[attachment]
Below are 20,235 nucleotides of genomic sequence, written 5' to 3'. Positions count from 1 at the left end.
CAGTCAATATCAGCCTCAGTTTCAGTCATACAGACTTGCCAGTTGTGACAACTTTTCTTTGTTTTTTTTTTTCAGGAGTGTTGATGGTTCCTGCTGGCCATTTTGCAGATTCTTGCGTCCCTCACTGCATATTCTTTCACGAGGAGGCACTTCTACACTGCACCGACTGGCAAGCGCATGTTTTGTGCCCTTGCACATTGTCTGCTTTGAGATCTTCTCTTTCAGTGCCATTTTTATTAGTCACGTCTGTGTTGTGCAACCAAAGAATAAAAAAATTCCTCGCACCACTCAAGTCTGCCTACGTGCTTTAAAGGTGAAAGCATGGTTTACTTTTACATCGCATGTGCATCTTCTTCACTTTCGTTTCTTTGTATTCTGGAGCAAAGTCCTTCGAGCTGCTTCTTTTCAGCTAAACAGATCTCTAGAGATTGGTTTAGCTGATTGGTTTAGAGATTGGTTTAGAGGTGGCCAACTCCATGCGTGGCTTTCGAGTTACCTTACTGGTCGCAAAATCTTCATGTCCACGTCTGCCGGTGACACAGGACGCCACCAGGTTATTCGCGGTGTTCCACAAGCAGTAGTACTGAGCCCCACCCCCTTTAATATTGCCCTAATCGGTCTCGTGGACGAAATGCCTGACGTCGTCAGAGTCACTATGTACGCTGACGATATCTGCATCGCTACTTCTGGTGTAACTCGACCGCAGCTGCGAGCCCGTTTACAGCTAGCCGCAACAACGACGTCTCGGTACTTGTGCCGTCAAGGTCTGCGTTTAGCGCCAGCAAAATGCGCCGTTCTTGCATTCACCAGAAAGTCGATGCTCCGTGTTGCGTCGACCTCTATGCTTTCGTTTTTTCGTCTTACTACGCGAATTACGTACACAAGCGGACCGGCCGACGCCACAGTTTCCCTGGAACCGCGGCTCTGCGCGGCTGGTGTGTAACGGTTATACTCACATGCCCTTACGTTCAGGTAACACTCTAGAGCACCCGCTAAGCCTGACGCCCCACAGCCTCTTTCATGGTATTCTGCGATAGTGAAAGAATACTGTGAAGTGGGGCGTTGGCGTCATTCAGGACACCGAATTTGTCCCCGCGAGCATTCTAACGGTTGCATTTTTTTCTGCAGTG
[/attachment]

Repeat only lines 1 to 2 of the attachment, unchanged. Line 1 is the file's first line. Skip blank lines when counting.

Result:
Below are 20,235 nucleotides of genomic sequence, written 5' to 3'. Positions count from 1 at the left end.
CAGTCAATATCAGCCTCAGTTTCAGTCATACAGACTTGCCAGTTGTGACAACTTTTCTTTGTTTTTTTTTTTCAGGAGTGTTGATGGTTCCTGCTGGCCATTTTGCAGATTCTTGCGTCCCTCACTGCATATTCTTTCACGAGGAGGCACTTCTACACTGCACCGACTGGCAAGCGCATGTTTTGTGCCCTTGCACATTGTCTGCTTTGAGATCTTCTCTTTCAGTGCCATTTTTATTAGTCACGTCTGTGTTGTGCAACCAAAGAATAAAAAAATTCCTCGCACCACTCAAGTCTGCCTACGTGCTTTAAAGGTGAAAGCATGGTTTACTTTTACATCGCATGTGCATCTTCTTCACTTTCGTTTCTTTGTATTCTGGAGCAAAGTCCTTCGAGCTGCTTCTTTTCAGCTAAACAGATCTCTAGAGATTGGTTTAGCTGATTGGTTTAGAGATTGGTTTAGAGGTGGCCAACTCCATGCGTGGCTTTCGAGTTACCTTACTGGTCGCAAAATCTTCATGTCCACGTCTGCCGGTGACACAGGACGCCACCAGGTTATTCGCGGTGTTCCACAAGCAGTAGTACTGAGCCCCACCCCCTTTAATATTGCCCTAATCGGTCTCGTGGACGAAATGCCTGACGTCGTCAGAGTCACTATGTACGCTGACGATATCTGCATCGCTACTTCTGGTGTAACTCGACCGCAGCTGCGAGCCCGTTTACAGCTAGCCGCAACAACGACGTCTCGGTACTTGTGCCGTCAAGGTCTGCGTTTAGCGCCAGCAAAATGCGCCGTTCTTGCATTCACCAGAAAGTCGATGCTCCGTGTTGCGTCGACCTCTATGCTTTCGTTTTTTCGTCTTACTACGCGAATTACGTACACAAGCGGACCGGCCGACGCCACAGTTTCCCTGGAACCGCGGCTCTGCGCGGCTGGTGTGTAACGGTTATACTCACATGCCCTTACGTTCAGGTAACACTCTAGAGCACCCGCTAAGCCTGACGCCCCACAGCCTCTTTCATGGTATTCTGCGATAGTGAAAGAATACTGTGAAGTGGGGCGTTGGCGTCATTCAGGACACCGAATTTGTCCCCGCGAGCATTCTAACGGTTGCATTTTTTTCTGCAGTG